I’m a big Dawes fan (you already know this if you have been reading this blog!). They recently released a new video for Most People from their Stories Don’t End album. It includes some good tour footage so I thought you might enjoy it.
As a bonus, here is a great clip of a Dawes/Mumford and Sons performance of a little ditty that some of you might be old enough to have heard before 🙂
The year is 1970…..the Chicago Transit Authority had changed its name to simply Chicago and just released its second album called simply Chicago II. Under the leadership of producer James Guercio (you might want to search out my earlier post on the Buckinghams who he had produced in the 60s) the horn driven rock band was in the process of becoming one of most popular bands of the 1970s. Robert Lamm, the keyboard player, had written 25 or 6 to 4 for Chicago II and it became the group’s biggest hit up to that point in time reaching number 4 on the US singles chart in June of 1970. I was about to turn 17 in June of 1970, enjoying summer break between my junior and single years of high school, and I loved this song. Let’s listen………
This song has a lot to offer: the great bass riff by Peter Cetera who also sings lead vocals; the amazing Chicago horns; and a wonderful guitar solo (including some solid way-wah pedal action) by Terry Kath. i hope you like it as much as I do!
There has been a lot of controversy regarding the meaning of the song. Over the years, many people have claimed the song was about drugs but I think we can put that rumor to rest by letting Robert Lamm set the story straight…….
If you like Chicago be sure to check back in on Sunday. I have a really special Sunday Session post planned for you.
By the way…..thanks to my friend Gerard who once again demonstrated is knowledge of music by identifying the song and the group based on just the opening Riff!
So…..this is my second post in the new Epic Opening Riff series. Today’s riff features a bass guitar and comes from a song that was popular when I was in high school. Let’s listen……
This opening riff is memorable in that it not only introduces the song but continues to drive it. If you don’t remember the group based on just the opening riff you would gotten a huge hint it if I would have let you listen for two more seconds.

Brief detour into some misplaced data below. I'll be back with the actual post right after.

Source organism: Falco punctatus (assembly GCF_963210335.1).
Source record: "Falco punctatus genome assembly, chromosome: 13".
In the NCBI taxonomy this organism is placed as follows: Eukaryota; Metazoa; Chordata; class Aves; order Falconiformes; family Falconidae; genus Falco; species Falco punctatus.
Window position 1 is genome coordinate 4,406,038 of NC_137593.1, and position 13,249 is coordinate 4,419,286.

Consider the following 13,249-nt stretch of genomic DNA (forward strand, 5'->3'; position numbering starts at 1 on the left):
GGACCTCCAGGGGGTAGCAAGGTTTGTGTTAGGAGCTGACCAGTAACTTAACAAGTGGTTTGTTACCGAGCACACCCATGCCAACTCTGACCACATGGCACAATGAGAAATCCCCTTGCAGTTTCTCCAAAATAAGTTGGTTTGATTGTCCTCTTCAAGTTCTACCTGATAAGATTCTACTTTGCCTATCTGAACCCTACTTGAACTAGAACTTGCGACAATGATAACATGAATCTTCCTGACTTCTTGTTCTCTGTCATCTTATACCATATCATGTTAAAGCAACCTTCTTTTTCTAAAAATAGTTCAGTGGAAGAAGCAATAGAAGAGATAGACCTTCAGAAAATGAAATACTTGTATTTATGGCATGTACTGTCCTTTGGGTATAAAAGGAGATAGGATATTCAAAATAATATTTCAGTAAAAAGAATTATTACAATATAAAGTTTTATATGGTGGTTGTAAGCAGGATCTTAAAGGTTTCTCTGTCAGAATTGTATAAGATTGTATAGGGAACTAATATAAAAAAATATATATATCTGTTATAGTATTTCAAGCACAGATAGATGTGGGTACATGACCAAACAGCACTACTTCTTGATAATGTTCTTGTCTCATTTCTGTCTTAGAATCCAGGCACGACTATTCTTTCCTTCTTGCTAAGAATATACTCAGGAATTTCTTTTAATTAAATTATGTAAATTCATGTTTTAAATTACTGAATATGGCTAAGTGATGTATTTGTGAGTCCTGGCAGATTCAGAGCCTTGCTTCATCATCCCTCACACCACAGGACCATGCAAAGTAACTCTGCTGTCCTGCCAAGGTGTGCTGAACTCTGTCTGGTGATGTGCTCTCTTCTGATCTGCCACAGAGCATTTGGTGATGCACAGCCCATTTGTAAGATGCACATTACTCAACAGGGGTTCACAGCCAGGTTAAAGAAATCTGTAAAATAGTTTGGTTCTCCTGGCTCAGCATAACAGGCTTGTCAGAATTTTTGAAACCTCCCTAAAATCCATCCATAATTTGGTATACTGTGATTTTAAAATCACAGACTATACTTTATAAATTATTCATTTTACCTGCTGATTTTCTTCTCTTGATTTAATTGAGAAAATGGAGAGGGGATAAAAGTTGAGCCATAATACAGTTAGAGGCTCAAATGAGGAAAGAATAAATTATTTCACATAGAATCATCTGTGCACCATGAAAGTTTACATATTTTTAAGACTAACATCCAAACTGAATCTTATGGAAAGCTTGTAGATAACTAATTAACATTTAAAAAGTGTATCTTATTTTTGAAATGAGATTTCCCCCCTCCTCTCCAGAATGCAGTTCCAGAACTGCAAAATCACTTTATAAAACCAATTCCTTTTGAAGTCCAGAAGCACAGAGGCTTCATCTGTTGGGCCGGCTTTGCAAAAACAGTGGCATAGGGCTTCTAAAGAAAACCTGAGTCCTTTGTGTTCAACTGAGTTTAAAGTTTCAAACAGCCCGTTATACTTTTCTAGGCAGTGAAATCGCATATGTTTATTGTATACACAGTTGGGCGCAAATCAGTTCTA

It’s your turn now….be the first to post a comment with the name of the song and the group and I will recognize your superior musical knowledge when I post about the song in a couple of days. I was disappointed that that I didn’t get any comments about Riff #1………..this will be a lot more fun if you join in so start commenting.
Sometimes groups surprise me and this is definitely one of those cases. I was flabbergasted when I heard that Metallica had covered Turn The Page and really didn’t know what to expect from them. Once I heard their version it all made perfect sense. The great Kirk Hammett slide guitar part that replaced the saxophone solo from Bob Seger’s version immediately convinced me that the song was in good hands. Let’s listen……..
Turn the Page is a maybe the greatest song about touring ever written. Here is the story behind the song as featured in a Detroit Free Press article on Bob (http://www.freep.com/article/20070312/ENT04/103120103/):
We had been playing somewhere in the Midwest, or the northern reaches, on our way to North or South Dakota. (Guitarist) Mike Bruce was with us. We’d been traveling all night from the Detroit area to make this gig, driving in this blinding snowstorm. It was probably 3 in the morning.
Mike decided it was time to get gas. He was slowing down to exit the interstate and spied a truck stop. We all had very long hair back then — it was the hippie era — but Skip, Mike and Bob had all stuffed their hair up in their hats. You had to be careful out on the road like that, because you’d get ostracized. When I walked in, there was this gauntlet of truckers making comments — “Is that a girl or man?” I was seething; those guys were laughing their asses off, a big funny joke.
That next night, after we played our gig — I think it was Mitchell, S.D. — Seger says, “Hey, I’ve been working on this song for a bit, I’ve got this new line for it. He played it on acoustic guitar, and there was that line: “Oh, the same old cliches / ‘Is that a woman or a man?’ ” It was “Turn the Page.”
You’ve heard the riff let’s listen to the song. This is the live version from classic 1976 live album, Live Bullet……..
Stay tuned tomorrow for a cover of Turn the Page that shocked the hell out of me when it was released.